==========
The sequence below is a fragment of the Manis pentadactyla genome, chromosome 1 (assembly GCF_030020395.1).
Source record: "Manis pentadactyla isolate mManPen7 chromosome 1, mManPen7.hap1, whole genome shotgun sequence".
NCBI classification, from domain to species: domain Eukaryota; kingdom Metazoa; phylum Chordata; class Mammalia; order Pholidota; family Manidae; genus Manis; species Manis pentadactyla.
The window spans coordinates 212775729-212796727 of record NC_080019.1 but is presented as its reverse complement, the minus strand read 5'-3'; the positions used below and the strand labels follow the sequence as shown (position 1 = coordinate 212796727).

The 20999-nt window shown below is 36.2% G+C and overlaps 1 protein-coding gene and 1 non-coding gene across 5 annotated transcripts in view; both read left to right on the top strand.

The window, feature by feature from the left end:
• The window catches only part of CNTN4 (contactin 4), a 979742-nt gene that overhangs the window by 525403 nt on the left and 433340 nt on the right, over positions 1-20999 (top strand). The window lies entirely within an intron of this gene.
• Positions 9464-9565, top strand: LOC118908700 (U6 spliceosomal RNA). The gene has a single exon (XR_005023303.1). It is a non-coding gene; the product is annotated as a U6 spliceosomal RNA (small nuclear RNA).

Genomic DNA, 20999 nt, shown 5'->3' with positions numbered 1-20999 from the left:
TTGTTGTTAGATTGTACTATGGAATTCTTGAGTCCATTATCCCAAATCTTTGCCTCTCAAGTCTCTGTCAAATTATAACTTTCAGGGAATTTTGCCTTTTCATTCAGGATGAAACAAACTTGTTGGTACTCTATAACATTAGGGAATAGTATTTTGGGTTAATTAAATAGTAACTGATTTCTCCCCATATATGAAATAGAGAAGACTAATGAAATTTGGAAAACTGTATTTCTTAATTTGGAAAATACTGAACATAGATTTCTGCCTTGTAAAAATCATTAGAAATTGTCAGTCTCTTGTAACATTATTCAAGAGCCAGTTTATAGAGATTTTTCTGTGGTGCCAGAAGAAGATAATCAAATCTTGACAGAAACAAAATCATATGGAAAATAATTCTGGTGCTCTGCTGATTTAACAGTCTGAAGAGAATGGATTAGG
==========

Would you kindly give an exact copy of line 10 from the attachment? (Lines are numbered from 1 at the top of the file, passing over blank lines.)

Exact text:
TTGTTGTTAGATTGTACTATGGAATTCTTGAGTCCATTATCCCAAATCTTTGCCTCTCAAGTCTCTGTCAAATTATAACTTTCAGGGAATTTTGCCTTTTCATTCAGGATGAAACAAACTTGTTGGTACTCTATAACATTAGGGAATAGTATTTTGGGTTAATTAAATAGTAACTGATTTCTCCCCATATATGAAATAGAGAAGACTAATGAAATTTGGAAAACTGTATTTCTTAATTTGGAAAATACTGAACATAGATTTCTGCCTTGTAAAAATCATTAGAAATTGTCAGTCTCTTGTAACATTATTCAAGAGCCAGTTTATAGAGATTTTTCTGTGGTGCCAGAAGAAGATAATCAAATCTTGACAGAAACAAAATCATATGGAAAATAATTCTGGTGCTCTGCTGATTTAACAGTCTGAAGAGAATGGATTAGG